Leisure Arts publishes booklets of crochet patterns curated to fit a theme and I’m loving the one that they have for Retro Rugs. These seven crochet rugs work up quickly and with a plush feel because of the chunky yarn choices. There is variety in the designs and some unique twists on classic favorites.
Chunky Yarn Crochet Rugs
All of the crochet rug patterns in this book are made using some version of a bulky yarn. This is great because it means that the rugs work up quickly, offering you an opportunity to use this book for weekend projects even though you are making a large item for the home. The other thing that I love about chunky yarn for rugs is that it feels so good on the feet (or when you lie down on the rug) because of the thickness. You want to step onto rugs that are plush and bulkier yarns are more likely to offer this.
Although they are all chunky yarn types, not every rug uses the same option; you’ll find bulky, super bulky and jumbo yarn rug patterns here. You will also find the option to use four strands together of worsted weight yarn to create your own bulkier weight yarn. I love multi-strand crochet projects so this particularly appeals to me.
Variations on Classic Crochet Designs
These crochet rugs are retro in the sense that they reflect popular designs of the past. However, they have their own twists on the design that make them unique and fresh. For example, there is a basketweave crochet rug, which is a really popular stitch pattern. There are many ways to crochet basketweave but most commonly it uses double crochet stitches and they’re almost always bundled in sets of four or five. In Retro Rugs, the basketweave crochet pattern uses half double crochet in small bundles of two. The effect is slightly different from the norm, just enough to catch the eye and make you look twice, while still paying homage to the original style of rug design.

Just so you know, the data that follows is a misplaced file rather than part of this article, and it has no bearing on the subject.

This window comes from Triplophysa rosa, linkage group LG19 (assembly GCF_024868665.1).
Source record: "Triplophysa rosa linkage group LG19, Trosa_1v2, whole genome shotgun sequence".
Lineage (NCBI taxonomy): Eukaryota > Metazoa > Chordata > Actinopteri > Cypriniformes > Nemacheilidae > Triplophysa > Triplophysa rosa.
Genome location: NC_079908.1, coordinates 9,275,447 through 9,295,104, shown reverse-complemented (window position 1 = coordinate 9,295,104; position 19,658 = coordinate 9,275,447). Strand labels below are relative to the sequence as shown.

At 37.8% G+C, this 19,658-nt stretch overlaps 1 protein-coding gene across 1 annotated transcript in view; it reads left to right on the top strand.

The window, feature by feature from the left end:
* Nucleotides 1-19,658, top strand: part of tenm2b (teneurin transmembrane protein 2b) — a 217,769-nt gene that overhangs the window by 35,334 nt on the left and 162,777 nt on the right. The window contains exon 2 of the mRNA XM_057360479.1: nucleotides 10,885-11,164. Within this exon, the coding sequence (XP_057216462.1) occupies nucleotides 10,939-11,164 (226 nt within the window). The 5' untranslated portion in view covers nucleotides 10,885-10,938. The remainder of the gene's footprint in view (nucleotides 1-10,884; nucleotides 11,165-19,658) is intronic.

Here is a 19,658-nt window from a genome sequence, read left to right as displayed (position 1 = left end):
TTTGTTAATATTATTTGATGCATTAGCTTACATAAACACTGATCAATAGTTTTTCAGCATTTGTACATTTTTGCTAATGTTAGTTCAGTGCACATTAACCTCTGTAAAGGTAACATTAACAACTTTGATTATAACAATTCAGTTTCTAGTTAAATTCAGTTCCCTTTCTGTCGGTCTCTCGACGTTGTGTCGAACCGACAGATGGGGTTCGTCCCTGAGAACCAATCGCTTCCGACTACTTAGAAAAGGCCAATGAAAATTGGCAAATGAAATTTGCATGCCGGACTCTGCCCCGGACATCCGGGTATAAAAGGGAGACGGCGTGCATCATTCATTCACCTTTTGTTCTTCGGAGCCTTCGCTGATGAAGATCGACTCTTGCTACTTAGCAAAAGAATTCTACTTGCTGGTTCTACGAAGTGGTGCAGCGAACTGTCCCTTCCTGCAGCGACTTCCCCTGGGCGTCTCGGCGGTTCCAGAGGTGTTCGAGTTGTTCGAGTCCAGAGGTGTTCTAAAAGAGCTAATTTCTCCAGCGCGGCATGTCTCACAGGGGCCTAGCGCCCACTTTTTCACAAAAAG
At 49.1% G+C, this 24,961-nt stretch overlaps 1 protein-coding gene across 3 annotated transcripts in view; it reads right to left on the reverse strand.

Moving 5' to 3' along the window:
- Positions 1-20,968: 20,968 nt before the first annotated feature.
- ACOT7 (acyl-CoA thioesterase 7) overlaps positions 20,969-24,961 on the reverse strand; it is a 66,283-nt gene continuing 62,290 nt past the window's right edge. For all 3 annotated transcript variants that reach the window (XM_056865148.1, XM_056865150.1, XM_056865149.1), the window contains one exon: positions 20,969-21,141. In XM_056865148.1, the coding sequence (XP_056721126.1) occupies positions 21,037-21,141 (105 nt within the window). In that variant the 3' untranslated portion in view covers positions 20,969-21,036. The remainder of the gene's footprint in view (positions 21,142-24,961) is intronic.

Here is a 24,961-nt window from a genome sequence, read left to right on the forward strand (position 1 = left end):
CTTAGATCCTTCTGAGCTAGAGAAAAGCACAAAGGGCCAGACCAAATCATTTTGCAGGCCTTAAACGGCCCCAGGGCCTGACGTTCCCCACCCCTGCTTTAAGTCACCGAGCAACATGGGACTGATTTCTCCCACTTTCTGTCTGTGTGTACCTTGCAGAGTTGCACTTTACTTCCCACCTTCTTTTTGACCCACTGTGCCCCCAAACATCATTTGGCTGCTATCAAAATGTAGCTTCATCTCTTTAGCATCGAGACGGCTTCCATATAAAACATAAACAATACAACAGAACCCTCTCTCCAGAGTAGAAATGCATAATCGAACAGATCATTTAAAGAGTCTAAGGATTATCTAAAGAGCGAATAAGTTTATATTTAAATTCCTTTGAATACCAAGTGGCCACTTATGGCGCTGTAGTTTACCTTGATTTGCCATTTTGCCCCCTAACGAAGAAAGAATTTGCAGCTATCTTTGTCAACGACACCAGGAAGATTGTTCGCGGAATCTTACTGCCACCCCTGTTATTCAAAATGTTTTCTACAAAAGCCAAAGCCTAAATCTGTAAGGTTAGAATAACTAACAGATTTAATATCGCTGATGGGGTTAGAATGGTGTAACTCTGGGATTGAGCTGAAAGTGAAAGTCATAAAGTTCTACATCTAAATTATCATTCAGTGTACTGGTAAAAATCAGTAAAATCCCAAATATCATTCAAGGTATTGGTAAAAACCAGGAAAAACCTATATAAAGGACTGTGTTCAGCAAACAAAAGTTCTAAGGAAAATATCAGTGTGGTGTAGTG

Easy Crochet Rug Patterns
These are all easy crochet rug patterns that an advanced beginner should be able to make. They use primarily basic crochet stitches, incorporating some clusters, v-stitch and “treble crochet 4 together” to create some different textures that work well on rugs. In the case of the Patchwork rug you’ll be able to practice a combination of “turning” and “not turning” when crocheting in rows.
Some of the crochet rugs in this patterns are worked simply from top to bottom. Others are motif based and require some basic joining with whipstitch. In the case of the woven rug you’ll learn how to create simple strips and weave them together, which is a fun technique to add to your repertoire as a crocheter. Overall you’ll find that the rugs are both simple to make and quick to produce.